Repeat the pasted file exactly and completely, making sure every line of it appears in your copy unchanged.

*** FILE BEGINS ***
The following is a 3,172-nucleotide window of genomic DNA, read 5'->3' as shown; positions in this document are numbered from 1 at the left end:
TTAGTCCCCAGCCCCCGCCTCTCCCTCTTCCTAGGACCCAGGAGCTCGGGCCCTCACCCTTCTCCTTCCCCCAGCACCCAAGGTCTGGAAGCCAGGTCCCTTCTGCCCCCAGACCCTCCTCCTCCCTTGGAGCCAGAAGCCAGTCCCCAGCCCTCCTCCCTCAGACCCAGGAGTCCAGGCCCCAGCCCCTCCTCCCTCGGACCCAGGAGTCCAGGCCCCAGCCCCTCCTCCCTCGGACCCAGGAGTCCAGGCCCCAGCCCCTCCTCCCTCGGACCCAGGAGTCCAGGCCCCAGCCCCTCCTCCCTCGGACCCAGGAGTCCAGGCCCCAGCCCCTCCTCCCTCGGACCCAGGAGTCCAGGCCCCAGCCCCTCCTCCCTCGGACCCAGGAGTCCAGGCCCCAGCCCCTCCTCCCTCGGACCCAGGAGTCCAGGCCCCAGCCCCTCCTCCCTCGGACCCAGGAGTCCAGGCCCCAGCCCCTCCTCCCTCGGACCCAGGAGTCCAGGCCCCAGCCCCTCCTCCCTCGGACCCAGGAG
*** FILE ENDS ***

The following is a 3,172-nucleotide window of genomic DNA, read 5'->3' as shown; positions in this document are numbered from 1 at the left end:
TTAGTCCCCAGCCCCCGCCTCTCCCTCTTCCTAGGACCCAGGAGCTCGGGCCCTCACCCTTCTCCTTCCCCCAGCACCCAAGGTCTGGAAGCCAGGTCCCTTCTGCCCCCAGACCCTCCTCCTCCCTTGGAGCCAGAAGCCAGTCCCCAGCCCTCCTCCCTCAGACCCAGGAGTCCAGGCCCCAGCCCCTCCTCCCTCGGACCCAGGAGTCCAGGCCCCAGCCCCTCCTCCCTCGGACCCAGGAGTCCAGGCCCCAGCCCCTCCTCCCTCGGACCCAGGAGTCCAGGCCCCAGCCCCTCCTCCCTCGGACCCAGGAGTCCAGGCCCCAGCCCCTCCTCCCTCGGACCCAGGAGTCCAGGCCCCAGCCCCTCCTCCCTCGGACCCAGGAGTCCAGGCCCCAGCCCCTCCTCCCTCGGACCCAGGAGTCCAGGCCCCAGCCCCTCCTCCCTCGGACCCAGGAGTCCAGGCCCCAGCCCCTCCTCCCTCGGACCCAGGAGTCCAGGCCCCAGCCCCTCCTCCCTCGGACCCAGGAG